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Anya C. Hurlbert, Yazhu Ling; Color constancy of chromatically textured surfaces. Journal of Vision 2006;6(6):247. doi: 10.1167/6.6.247.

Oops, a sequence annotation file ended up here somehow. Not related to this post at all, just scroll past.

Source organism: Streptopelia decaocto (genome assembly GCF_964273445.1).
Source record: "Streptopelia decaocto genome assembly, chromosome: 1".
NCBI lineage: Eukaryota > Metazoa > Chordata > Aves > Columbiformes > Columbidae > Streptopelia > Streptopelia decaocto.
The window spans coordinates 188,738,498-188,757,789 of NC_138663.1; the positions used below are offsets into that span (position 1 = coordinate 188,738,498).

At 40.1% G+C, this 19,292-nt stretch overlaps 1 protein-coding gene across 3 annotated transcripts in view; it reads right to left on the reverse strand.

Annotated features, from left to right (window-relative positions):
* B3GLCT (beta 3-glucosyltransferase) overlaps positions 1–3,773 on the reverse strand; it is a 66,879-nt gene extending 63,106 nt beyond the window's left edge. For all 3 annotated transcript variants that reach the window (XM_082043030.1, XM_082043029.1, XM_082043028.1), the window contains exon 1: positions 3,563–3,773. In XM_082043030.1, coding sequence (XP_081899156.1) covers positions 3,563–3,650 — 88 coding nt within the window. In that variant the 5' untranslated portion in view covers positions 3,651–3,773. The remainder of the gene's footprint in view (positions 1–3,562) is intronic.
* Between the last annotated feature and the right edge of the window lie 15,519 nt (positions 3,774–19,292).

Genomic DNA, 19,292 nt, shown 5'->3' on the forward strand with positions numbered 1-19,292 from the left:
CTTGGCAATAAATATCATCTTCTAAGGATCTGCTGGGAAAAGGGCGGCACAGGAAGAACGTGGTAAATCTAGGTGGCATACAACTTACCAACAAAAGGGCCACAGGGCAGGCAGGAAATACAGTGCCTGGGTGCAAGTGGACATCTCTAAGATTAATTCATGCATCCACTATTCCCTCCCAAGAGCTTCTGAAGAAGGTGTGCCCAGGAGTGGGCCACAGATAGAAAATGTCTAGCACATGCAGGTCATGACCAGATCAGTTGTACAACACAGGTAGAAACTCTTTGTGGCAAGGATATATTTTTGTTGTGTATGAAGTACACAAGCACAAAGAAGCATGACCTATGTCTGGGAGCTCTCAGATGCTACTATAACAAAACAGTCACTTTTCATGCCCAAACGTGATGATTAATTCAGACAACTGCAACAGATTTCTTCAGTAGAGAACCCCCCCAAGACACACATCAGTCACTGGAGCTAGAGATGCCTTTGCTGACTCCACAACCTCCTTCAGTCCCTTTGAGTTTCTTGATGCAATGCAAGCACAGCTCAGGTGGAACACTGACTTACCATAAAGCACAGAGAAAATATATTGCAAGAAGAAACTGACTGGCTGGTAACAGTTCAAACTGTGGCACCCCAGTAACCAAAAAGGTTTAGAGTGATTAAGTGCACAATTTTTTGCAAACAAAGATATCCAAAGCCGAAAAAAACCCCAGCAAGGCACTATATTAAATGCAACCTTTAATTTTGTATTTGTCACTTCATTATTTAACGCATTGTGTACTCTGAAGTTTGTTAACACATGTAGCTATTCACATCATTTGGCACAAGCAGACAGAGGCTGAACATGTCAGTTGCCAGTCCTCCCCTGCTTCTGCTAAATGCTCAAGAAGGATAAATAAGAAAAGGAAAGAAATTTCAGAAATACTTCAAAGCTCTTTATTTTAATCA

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Computational models of color constancy demonstrate (implicitly or explicitly) that the estimation of the illumination spectral power distribution necessarily improves as the number of distinct surface reflectance samples increases. Although the underlying assumption of such models is that each distinct surface is uniform in reflectance, we observe that a single surface with intrinsic chromatic texture may provide a large number of reflectance samples on its own. But chromatic texture within a surface also blocks simultaneous chromatic contrast between the surface and its background, most powerfully when the background is uniform (Hurlbert & Wolf, Prog. Brain Res., 2003). Thus, the contribution of local between-surface contrast to color constancy for chromatically textured surfaces is weak at best, unlike the empirical results for artificial, homogeneous surfaces (e.g. Kraft & Brainard, Proc. Nat. Sci. Acad., 1999). The contribution of within-surface chromatic contrast, though, may be strong, depending on the spatial scale and luminance statistics of the texture. Here we record and analyze the chromatic texture of representative natural objects and model its effect on color constancy, by estimating limits on the contributions from (1) within-surface chromatic contrast (2) between-surface chromatic contrast (for homogeneous backgrounds) and (3) illumination estimation based on within-surface reflectance sampling. We predict that surface color constancy may be better for objects with natural chromatic texture than for the homogeneous surfaces typically used in laboratory measurements of constancy.
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